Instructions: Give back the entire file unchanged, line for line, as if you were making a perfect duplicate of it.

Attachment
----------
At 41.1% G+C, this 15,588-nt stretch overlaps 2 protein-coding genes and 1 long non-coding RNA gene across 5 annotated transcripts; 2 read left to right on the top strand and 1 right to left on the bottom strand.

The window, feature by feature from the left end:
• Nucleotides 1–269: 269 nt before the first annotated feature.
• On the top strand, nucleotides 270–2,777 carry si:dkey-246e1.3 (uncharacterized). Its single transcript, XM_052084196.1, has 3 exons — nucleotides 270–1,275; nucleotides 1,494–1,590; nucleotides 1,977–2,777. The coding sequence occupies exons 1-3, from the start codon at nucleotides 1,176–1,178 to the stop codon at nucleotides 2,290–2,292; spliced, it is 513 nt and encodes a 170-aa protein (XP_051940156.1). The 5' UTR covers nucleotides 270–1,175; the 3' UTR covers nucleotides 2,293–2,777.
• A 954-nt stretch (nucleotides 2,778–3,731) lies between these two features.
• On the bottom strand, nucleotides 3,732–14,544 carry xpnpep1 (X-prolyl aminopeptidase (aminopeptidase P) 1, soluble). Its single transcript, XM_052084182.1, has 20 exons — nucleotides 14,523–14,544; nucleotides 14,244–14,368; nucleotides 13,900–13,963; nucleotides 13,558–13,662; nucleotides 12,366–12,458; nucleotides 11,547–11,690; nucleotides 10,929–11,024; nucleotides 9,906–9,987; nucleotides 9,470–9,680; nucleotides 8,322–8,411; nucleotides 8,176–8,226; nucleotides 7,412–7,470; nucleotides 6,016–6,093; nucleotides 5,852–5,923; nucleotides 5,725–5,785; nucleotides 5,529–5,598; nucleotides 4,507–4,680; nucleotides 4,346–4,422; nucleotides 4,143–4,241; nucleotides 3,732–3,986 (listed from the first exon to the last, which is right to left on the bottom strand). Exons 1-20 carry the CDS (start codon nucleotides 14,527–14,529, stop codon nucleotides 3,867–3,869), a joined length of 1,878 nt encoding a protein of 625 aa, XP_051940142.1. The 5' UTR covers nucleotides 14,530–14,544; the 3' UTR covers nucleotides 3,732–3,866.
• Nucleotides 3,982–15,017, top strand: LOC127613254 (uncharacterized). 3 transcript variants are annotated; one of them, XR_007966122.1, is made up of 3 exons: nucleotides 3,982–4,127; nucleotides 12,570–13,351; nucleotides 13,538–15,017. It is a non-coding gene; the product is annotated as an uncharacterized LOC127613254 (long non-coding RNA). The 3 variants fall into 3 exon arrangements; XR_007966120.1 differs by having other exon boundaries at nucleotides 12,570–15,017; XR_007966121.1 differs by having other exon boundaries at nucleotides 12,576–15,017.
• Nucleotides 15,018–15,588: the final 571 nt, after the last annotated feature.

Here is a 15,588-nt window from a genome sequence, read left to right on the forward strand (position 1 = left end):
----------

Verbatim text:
At 41.1% G+C, this 15,588-nt stretch overlaps 2 protein-coding genes and 1 long non-coding RNA gene across 5 annotated transcripts; 2 read left to right on the top strand and 1 right to left on the bottom strand.

The window, feature by feature from the left end:
• Nucleotides 1–269: 269 nt before the first annotated feature.
• On the top strand, nucleotides 270–2,777 carry si:dkey-246e1.3 (uncharacterized). Its single transcript, XM_052084196.1, has 3 exons — nucleotides 270–1,275; nucleotides 1,494–1,590; nucleotides 1,977–2,777. The coding sequence occupies exons 1-3, from the start codon at nucleotides 1,176–1,178 to the stop codon at nucleotides 2,290–2,292; spliced, it is 513 nt and encodes a 170-aa protein (XP_051940156.1). The 5' UTR covers nucleotides 270–1,175; the 3' UTR covers nucleotides 2,293–2,777.
• A 954-nt stretch (nucleotides 2,778–3,731) lies between these two features.
• On the bottom strand, nucleotides 3,732–14,544 carry xpnpep1 (X-prolyl aminopeptidase (aminopeptidase P) 1, soluble). Its single transcript, XM_052084182.1, has 20 exons — nucleotides 14,523–14,544; nucleotides 14,244–14,368; nucleotides 13,900–13,963; nucleotides 13,558–13,662; nucleotides 12,366–12,458; nucleotides 11,547–11,690; nucleotides 10,929–11,024; nucleotides 9,906–9,987; nucleotides 9,470–9,680; nucleotides 8,322–8,411; nucleotides 8,176–8,226; nucleotides 7,412–7,470; nucleotides 6,016–6,093; nucleotides 5,852–5,923; nucleotides 5,725–5,785; nucleotides 5,529–5,598; nucleotides 4,507–4,680; nucleotides 4,346–4,422; nucleotides 4,143–4,241; nucleotides 3,732–3,986 (listed from the first exon to the last, which is right to left on the bottom strand). Exons 1-20 carry the CDS (start codon nucleotides 14,527–14,529, stop codon nucleotides 3,867–3,869), a joined length of 1,878 nt encoding a protein of 625 aa, XP_051940142.1. The 5' UTR covers nucleotides 14,530–14,544; the 3' UTR covers nucleotides 3,732–3,866.
• Nucleotides 3,982–15,017, top strand: LOC127613254 (uncharacterized). 3 transcript variants are annotated; one of them, XR_007966122.1, is made up of 3 exons: nucleotides 3,982–4,127; nucleotides 12,570–13,351; nucleotides 13,538–15,017. It is a non-coding gene; the product is annotated as an uncharacterized LOC127613254 (long non-coding RNA). The 3 variants fall into 3 exon arrangements; XR_007966120.1 differs by having other exon boundaries at nucleotides 12,570–15,017; XR_007966121.1 differs by having other exon boundaries at nucleotides 12,576–15,017.
• Nucleotides 15,018–15,588: the final 571 nt, after the last annotated feature.

Here is a 15,588-nt window from a genome sequence, read left to right on the forward strand (position 1 = left end):